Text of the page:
Federal workers and contractors in Washington brace for interrupted work and loss of pay as they face a looming shutdown because of a failure in the U.S. House of Representatives to craft legislation to fund government operations.
WASHINGTON, D.C., UNITED STATES (REUTERS) - Federal workers and contractors in Washington say they are frustrated with the atmosphere of uncertainty as Congress jostles back and forth on a funding impasse that threatens to push the U.S government closer to a shutdown at midnight Monday (September 30)
Federal worker Sharon Taylor said the looming shutdown concerned her because she was living paycheck to paycheck. She wanted Congress to find a solution.
"Get to work, so we can stay at work," Taylor said.
"It's really scary. I am sorry for the federal worker to be penalized by people who can't make up their minds in Congress."
Angela Bymul, a contractor, said she was back at work after being recently laid off and didn't want to be unemployed once again.
"It's a little bit uncertainty considering the fact that I just went through a situation where I was just recently laid off from where I was at, so coming here was kind of a big deal, so hopefully we are not out long or if we are, then like I said, it's not too long and everybody gets their stuff together so we can start working soon. Hopefully we'll find out today, hopefully," Bymul said.
Another contractor, Jerry Tanner, said he was a single dad and had no other source of income to take care of his four-year old daughter.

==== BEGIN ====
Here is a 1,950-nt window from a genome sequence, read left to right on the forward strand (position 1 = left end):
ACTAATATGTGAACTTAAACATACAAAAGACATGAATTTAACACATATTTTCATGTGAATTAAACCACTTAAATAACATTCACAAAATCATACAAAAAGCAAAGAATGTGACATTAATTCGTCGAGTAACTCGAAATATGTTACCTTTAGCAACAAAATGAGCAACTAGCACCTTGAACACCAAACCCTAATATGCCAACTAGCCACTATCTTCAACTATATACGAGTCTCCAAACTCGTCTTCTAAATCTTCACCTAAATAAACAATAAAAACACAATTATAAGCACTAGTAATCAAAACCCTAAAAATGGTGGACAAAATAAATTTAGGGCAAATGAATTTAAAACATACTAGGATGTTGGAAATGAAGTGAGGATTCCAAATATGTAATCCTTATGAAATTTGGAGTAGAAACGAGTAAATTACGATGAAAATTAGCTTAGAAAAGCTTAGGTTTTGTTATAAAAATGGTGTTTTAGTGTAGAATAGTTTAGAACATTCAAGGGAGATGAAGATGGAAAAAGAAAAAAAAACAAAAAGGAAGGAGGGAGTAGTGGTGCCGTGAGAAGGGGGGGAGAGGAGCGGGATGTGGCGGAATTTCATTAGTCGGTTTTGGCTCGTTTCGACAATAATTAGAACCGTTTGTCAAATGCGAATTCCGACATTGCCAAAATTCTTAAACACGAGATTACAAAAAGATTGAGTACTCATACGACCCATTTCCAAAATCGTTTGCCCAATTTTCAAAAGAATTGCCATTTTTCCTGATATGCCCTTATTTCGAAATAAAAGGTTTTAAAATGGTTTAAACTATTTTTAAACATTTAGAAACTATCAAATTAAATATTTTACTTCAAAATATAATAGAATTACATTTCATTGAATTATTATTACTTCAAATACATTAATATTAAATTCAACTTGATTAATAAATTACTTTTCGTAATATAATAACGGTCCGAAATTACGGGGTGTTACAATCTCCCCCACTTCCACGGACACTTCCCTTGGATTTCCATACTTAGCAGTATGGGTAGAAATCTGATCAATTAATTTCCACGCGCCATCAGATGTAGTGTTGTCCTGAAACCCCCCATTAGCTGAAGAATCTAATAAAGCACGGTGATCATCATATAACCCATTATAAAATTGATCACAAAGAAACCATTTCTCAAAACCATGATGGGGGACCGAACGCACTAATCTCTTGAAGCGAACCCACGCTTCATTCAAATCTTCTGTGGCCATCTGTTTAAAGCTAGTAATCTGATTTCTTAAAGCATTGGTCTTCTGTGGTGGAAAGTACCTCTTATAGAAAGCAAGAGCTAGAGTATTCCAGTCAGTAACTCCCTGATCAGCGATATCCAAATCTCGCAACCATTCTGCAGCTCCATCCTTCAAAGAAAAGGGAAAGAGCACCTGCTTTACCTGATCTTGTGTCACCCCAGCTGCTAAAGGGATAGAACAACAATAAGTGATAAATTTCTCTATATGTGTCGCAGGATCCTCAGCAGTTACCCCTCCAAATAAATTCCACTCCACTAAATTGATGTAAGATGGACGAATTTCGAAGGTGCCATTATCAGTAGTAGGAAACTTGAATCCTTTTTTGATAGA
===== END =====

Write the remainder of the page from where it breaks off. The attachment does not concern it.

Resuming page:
"It's kind of one of those things you have to know that you are taking on the possibility of occurring if you are working for the federal government - kinda at the mercy of the government, unfortunately it's not like the government is at the mercy of you and your needs."
The Republican-controlled House of Representatives early on Sunday (September 29) passed a measure that ties government funding to a one-year delay of President Barack Obama's landmark healthcare restructuring law. SenateDemocrats have vowed to quash it.
If a stop-gap spending bill for the new fiscal year is not passed before midnight on Monday, government agencies and programs deemed non-essential will begin closing their doors for the first time in 17 years.
The high-stakes chess match in Congress resumes on Monday when the Democratic-controlled Senate reconvenes at 2 p.m. (1800 GMT). SenateDemocrats will then attempt to strip two Republican amendments from the spending bill: the one that delays the 2010 healthcare law known as Obamacare and another to repeal a medical device tax that would help pay for the program.
They would then send a bill with a simple extension of government spending back to the House, putting the legislative hot potato back in Republican House SpeakerJohn Boehner's lap as the shutdown looms
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